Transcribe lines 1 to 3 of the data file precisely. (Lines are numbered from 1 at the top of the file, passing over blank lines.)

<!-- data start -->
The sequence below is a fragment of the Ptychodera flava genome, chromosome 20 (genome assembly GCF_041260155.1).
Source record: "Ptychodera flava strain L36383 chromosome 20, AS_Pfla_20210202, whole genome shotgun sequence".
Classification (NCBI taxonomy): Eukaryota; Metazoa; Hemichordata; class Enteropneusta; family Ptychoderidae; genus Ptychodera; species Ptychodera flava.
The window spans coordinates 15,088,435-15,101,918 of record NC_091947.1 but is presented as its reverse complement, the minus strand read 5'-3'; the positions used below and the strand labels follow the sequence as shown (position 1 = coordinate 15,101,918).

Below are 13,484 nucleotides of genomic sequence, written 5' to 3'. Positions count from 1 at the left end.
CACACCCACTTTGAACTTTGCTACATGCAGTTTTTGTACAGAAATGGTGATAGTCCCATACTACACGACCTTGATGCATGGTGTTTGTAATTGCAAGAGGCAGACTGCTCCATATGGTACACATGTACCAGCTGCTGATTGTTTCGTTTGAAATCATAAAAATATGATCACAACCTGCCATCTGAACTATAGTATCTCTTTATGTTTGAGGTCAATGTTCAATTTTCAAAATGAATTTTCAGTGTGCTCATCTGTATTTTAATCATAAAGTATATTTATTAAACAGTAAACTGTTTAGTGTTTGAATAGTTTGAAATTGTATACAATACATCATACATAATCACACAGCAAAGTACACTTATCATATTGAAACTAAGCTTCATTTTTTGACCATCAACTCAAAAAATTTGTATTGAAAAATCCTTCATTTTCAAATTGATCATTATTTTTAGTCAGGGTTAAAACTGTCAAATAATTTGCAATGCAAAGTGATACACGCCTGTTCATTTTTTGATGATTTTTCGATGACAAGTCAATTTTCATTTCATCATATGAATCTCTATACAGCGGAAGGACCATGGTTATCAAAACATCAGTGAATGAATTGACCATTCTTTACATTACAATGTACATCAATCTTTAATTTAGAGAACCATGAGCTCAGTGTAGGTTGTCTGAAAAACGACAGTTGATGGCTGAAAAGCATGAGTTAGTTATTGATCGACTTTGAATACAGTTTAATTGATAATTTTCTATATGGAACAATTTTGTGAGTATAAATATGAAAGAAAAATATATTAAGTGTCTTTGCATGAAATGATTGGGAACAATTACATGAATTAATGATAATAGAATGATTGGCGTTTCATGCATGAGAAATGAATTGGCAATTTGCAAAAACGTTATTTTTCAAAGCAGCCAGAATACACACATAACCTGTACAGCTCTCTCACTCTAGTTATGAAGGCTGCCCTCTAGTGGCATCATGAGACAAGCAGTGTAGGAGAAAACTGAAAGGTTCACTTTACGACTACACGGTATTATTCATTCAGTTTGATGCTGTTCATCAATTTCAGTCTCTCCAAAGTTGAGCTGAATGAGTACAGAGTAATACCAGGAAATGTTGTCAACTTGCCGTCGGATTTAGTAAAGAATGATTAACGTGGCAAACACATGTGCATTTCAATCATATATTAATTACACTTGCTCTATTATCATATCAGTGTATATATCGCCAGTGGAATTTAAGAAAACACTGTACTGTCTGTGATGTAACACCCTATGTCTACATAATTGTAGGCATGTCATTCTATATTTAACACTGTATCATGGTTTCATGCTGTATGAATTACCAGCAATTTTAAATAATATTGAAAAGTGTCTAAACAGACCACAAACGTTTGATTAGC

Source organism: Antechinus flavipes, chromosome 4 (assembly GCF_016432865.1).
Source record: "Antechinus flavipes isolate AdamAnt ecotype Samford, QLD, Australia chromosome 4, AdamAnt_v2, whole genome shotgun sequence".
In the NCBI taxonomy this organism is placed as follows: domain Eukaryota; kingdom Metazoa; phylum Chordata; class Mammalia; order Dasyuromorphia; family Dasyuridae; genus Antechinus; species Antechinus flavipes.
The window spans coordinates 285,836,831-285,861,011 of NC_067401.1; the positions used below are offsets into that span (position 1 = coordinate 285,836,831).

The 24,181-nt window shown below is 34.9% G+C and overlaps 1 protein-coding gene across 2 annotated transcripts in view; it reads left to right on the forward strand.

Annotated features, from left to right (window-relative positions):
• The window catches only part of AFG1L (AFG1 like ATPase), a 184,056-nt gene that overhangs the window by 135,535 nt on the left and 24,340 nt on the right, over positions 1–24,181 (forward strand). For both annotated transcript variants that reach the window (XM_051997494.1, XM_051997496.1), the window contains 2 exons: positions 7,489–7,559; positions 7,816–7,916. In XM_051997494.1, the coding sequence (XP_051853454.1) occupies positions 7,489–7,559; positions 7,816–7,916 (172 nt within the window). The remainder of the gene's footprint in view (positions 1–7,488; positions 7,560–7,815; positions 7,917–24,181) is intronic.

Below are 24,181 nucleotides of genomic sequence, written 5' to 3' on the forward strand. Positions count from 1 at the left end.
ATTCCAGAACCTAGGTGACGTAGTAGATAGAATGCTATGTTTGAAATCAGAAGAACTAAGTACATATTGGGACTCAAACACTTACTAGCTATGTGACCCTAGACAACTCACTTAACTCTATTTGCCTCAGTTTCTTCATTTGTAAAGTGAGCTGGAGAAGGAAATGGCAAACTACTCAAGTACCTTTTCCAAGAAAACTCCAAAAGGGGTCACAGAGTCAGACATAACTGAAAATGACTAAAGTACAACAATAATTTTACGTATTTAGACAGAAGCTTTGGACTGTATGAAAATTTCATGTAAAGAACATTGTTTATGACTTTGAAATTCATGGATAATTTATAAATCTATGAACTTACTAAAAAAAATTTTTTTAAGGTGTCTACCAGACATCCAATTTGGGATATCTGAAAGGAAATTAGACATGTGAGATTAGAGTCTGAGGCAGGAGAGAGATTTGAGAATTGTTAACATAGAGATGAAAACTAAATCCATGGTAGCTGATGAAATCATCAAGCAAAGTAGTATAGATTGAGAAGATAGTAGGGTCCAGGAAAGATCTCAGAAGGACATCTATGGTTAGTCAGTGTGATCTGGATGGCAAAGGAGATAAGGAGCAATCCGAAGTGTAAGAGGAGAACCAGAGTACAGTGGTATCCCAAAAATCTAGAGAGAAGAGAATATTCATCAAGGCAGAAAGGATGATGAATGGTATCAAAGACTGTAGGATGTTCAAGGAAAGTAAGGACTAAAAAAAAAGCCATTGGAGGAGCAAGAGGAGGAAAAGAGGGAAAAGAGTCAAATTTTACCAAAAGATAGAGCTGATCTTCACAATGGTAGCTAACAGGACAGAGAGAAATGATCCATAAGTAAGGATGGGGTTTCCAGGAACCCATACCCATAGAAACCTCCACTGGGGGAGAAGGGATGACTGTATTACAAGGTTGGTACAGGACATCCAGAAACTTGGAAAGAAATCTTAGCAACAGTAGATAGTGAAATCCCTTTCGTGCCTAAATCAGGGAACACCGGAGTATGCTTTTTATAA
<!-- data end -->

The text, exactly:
The sequence below is a fragment of the Ptychodera flava genome, chromosome 20 (genome assembly GCF_041260155.1).
Source record: "Ptychodera flava strain L36383 chromosome 20, AS_Pfla_20210202, whole genome shotgun sequence".
Classification (NCBI taxonomy): Eukaryota; Metazoa; Hemichordata; class Enteropneusta; family Ptychoderidae; genus Ptychodera; species Ptychodera flava.